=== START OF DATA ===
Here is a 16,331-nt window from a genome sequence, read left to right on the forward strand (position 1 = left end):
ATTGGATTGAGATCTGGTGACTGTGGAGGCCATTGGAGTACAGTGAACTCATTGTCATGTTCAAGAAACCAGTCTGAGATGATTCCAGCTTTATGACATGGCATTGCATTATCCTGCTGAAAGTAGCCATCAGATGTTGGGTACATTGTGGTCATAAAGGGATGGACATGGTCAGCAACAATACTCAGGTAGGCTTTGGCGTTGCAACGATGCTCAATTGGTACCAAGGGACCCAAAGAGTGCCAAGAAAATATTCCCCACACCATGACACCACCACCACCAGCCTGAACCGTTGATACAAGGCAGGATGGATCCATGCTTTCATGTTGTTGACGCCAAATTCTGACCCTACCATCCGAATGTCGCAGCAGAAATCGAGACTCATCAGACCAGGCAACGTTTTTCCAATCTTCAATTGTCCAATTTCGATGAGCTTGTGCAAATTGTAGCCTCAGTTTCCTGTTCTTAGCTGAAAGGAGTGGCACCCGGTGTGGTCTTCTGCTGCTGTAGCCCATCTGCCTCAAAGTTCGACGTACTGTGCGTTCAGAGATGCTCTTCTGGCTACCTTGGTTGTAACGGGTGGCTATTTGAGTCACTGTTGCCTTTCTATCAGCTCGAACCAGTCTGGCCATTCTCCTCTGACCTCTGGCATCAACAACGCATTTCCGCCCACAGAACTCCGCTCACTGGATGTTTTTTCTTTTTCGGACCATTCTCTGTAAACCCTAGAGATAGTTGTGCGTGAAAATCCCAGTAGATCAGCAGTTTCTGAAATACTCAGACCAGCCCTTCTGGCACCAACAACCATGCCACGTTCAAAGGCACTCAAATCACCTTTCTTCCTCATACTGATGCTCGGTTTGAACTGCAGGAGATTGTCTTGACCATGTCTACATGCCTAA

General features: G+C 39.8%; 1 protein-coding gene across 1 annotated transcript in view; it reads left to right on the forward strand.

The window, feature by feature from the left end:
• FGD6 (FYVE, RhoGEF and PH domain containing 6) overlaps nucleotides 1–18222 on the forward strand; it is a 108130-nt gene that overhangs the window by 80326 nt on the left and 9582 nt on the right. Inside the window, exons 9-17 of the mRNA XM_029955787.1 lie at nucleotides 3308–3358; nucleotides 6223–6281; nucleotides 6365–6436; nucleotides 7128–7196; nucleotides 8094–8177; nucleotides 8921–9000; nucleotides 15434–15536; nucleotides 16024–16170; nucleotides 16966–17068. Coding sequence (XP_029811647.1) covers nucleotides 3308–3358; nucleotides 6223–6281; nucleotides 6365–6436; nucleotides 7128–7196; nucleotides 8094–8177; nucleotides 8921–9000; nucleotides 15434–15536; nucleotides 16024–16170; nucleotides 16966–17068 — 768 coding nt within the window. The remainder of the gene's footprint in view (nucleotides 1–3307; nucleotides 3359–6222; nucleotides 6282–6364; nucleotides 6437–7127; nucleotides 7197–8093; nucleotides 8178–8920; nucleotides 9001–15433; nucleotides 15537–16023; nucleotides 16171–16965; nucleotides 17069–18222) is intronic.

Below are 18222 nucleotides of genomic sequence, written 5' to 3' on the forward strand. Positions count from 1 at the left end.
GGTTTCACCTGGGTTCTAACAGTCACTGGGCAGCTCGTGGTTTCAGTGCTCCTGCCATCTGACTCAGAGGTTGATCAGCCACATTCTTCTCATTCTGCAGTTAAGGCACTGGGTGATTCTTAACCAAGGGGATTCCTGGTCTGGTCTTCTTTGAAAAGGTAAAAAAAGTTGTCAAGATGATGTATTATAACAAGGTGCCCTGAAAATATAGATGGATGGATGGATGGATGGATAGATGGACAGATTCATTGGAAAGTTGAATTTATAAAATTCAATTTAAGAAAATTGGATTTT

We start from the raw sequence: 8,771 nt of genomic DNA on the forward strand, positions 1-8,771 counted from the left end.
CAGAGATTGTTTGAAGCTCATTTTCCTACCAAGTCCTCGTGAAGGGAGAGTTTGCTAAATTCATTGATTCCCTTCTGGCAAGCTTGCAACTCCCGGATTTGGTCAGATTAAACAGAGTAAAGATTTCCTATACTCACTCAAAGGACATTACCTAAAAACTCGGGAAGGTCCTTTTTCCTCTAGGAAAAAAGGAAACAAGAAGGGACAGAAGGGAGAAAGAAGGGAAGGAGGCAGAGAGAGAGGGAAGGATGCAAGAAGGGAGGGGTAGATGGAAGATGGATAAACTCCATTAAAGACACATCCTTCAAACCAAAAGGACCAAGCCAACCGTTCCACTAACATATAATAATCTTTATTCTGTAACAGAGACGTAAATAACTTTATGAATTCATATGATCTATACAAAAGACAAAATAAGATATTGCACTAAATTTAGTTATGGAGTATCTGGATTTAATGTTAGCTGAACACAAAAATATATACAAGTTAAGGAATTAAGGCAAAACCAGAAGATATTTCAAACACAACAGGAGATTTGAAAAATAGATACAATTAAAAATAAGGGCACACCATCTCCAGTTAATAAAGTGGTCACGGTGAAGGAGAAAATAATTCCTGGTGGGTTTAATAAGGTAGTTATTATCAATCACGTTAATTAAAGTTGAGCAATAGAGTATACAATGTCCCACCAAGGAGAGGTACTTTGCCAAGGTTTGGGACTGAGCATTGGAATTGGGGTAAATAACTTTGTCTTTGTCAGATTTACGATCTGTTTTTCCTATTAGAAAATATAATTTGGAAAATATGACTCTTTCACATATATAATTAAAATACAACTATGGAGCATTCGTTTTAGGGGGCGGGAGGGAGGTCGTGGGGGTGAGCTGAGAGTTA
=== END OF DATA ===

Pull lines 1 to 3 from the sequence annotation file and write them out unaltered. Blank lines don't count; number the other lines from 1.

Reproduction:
Here is a 16,331-nt window from a genome sequence, read left to right on the forward strand (position 1 = left end):
ATTGGATTGAGATCTGGTGACTGTGGAGGCCATTGGAGTACAGTGAACTCATTGTCATGTTCAAGAAACCAGTCTGAGATGATTCCAGCTTTATGACATGGCATTGCATTATCCTGCTGAAAGTAGCCATCAGATGTTGGGTACATTGTGGTCATAAAGGGATGGACATGGTCAGCAACAATACTCAGGTAGGCTTTGGCGTTGCAACGATGCTCAATTGGTACCAAGGGACCCAAAGAGTGCCAAGAAAATATTCCCCACACCATGACACCACCACCACCAGCCTGAACCGTTGATACAAGGCAGGATGGATCCATGCTTTCATGTTGTTGACGCCAAATTCTGACCCTACCATCCGAATGTCGCAGCAGAAATCGAGACTCATCAGACCAGGCAACGTTTTTCCAATCTTCAATTGTCCAATTTCGATGAGCTTGTGCAAATTGTAGCCTCAGTTTCCTGTTCTTAGCTGAAAGGAGTGGCACCCGGTGTGGTCTTCTGCTGCTGTAGCCCATCTGCCTCAAAGTTCGACGTACTGTGCGTTCAGAGATGCTCTTCTGGCTACCTTGGTTGTAACGGGTGGCTATTTGAGTCACTGTTGCCTTTCTATCAGCTCGAACCAGTCTGGCCATTCTCCTCTGACCTCTGGCATCAACAACGCATTTCCGCCCACAGAACTCCGCTCACTGGATGTTTTTTCTTTTTCGGACCATTCTCTGTAAACCCTAGAGATAGTTGTGCGTGAAAATCCCAGTAGATCAGCAGTTTCTGAAATACTCAGACCAGCCCTTCTGGCACCAACAACCATGCCACGTTCAAAGGCACTCAAATCACCTTTCTTCCTCATACTGATGCTCGGTTTGAACTGCAGGAGATTGTCTTGACCATGTCTACATGCCTAA

General features: G+C 39.8%; 1 protein-coding gene across 1 annotated transcript in view; it reads left to right on the forward strand.